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To act like it's "just another opponent" would be against Troy Williams' nature.

It's not another opponent: It's Washington. Ranked No. 4 in the country. Undefeated. And the junior quarterback's former school.

"I told them, 'Give me a year or two, and I'll be back,' " said Williams, with a grin. "I kept my promise."

The challenge for the Utes, however, is how much of a difference one year has made for the Huskies since a rainy 34-23 Utah victory in Seattle last November.

The Pac-12 North leaders so far have lived up to considerable preseason hype, boasting both the top scoring offense and defense in the conference. Sophomore quarterback Jake Browning has 26 touchdowns against only 2 interceptions, completing over 68 percent of his passes, boosted by a robust run game led by the Pac-12's top rusher Myles Gaskin (727 yards, 6 touchdowns). They're led by Chris Petersen in his third year, a coach who notoriously often got the better of Utah teams when he coached at Boise State, and whom Utah coach Kyle Whittingham called one of "the elite coaches in the country."

The Huskies have mostly blown out opponents: Whittingham pointed to Washington's first half scoring margin — 220-26 — as evidence of their dominance this year.

He wouldn't say for sure if the Huskies are the best team to visit Rice-Eccles since the 2014 Oregon team that finished as national runner-up: "But they're certainly up there."

The Utes (7-1, 4-1) are currently in a tie themselves with Colorado for the Pac-12 South lead, and ranked No. 17 as the next-highest team in the league. Still, as of Monday, Washington was a 10-point favorite in Las Vegas. Aside from an overtime win at Arizona, the Huskies have beaten every opponent by 24 or more points.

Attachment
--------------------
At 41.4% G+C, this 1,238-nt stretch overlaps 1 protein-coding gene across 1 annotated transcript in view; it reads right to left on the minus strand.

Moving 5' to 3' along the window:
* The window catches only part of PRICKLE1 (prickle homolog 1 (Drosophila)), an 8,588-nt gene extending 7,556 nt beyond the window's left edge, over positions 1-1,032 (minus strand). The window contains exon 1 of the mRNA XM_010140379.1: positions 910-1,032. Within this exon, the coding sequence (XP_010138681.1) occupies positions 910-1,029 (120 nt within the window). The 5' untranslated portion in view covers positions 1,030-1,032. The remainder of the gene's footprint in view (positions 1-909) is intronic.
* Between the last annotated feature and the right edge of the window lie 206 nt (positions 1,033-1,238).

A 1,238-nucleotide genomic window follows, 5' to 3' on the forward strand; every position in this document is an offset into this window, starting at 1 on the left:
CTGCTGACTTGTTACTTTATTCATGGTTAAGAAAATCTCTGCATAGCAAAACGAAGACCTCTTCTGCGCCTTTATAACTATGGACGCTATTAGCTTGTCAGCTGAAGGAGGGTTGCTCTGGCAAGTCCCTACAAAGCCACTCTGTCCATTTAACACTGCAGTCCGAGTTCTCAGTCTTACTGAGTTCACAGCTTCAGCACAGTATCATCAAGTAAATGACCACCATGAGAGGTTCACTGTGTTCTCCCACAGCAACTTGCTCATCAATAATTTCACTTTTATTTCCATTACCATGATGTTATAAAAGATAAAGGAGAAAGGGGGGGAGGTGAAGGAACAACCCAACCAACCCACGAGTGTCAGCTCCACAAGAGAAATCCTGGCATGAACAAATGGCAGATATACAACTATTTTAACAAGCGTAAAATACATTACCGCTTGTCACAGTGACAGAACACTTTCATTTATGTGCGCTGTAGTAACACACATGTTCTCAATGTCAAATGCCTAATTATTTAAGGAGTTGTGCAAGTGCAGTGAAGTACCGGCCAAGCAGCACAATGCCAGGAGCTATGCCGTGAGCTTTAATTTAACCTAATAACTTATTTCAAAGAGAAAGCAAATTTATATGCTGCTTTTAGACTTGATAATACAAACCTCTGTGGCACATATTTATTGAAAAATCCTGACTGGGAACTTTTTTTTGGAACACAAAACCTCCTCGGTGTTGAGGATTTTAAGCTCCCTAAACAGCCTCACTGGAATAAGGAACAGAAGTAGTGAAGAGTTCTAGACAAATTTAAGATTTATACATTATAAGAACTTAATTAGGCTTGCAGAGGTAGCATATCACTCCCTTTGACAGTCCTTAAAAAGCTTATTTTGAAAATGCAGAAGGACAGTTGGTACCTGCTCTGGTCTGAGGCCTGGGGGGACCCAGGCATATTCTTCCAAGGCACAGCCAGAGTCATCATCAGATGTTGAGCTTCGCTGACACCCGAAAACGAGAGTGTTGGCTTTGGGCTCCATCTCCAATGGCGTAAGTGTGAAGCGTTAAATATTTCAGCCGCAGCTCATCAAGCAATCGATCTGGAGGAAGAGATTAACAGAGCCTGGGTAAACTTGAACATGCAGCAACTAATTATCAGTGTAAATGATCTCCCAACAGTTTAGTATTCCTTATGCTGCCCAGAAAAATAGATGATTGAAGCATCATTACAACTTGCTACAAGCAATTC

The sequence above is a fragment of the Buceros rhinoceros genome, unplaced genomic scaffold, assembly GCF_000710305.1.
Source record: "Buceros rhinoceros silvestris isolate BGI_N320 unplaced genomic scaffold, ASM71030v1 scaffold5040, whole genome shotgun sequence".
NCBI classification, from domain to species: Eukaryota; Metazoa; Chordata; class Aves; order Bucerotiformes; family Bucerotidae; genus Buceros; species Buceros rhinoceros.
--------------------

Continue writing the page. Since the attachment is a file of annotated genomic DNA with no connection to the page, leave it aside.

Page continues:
Last year, Utah recovered three fumbles and picked off a Browning pass on the way to a win. This year, when it comes to stopping the mostly mistake-free Browning, opposing teams have already "tried everything," Whittingham said.

"There's nothing schematically that hasn't been tried in the last seven games," he said. "His O-line protects really well. He's got a strong run game. … They're so balanced on offense, you can't load up for one or the other."

There's also the matter of the Huskies' fast and physical defense, which has racked up 19 takeaways and 25 sacks. The Utes will try to push Washington with a rejuvenated rushing attack after Joe Williams racked up an FBS-best 332 yards on UCLA last week. Petersen called the Utes "our toughest test by far" in his own Monday news conference. The Huskies defense, Troy Williams said this week, is one he's looked forward to facing since he transferred from the program after the 2014 season. The Utes' starting quarterback said he never really caught on with Petersen when he was hired to replace Steve Sarkisian — "I wasn't one of his guys" — and when he looked for his second school, he hoped to get a chance to play his old team.

"I just thought about getting my chance to play against them, you know, regardless of the school I was at," he said. "I just imagined myself against that defense, against that team, so my dreams are coming true. I'm just blessed to be in this position and I'm looking forward to it."

Adding to the already potent storylines: ESPN's College GameDay show will be posted at President's Circle this weekend, hosting shows on Friday and Saturday morning for the second straight year.

Whittingham said the show is good for exposure for the program, and shouldn't hinder Utah's preparation too much. Troy Williams said he sees it as an opportunity for the Utes to generate more buzz for their one-loss campaign thus far.

"We feel like a lot of people don't give us the credit we deserve," he said. "That's fine. We like being an underdog. It's a mindset that we've got nothing to lose, we gotta go out there and earn that respect." —

No. 4 Washington at No. 17 Utah

P Saturday, 1:30 p.m.

TV • Fox Sports 1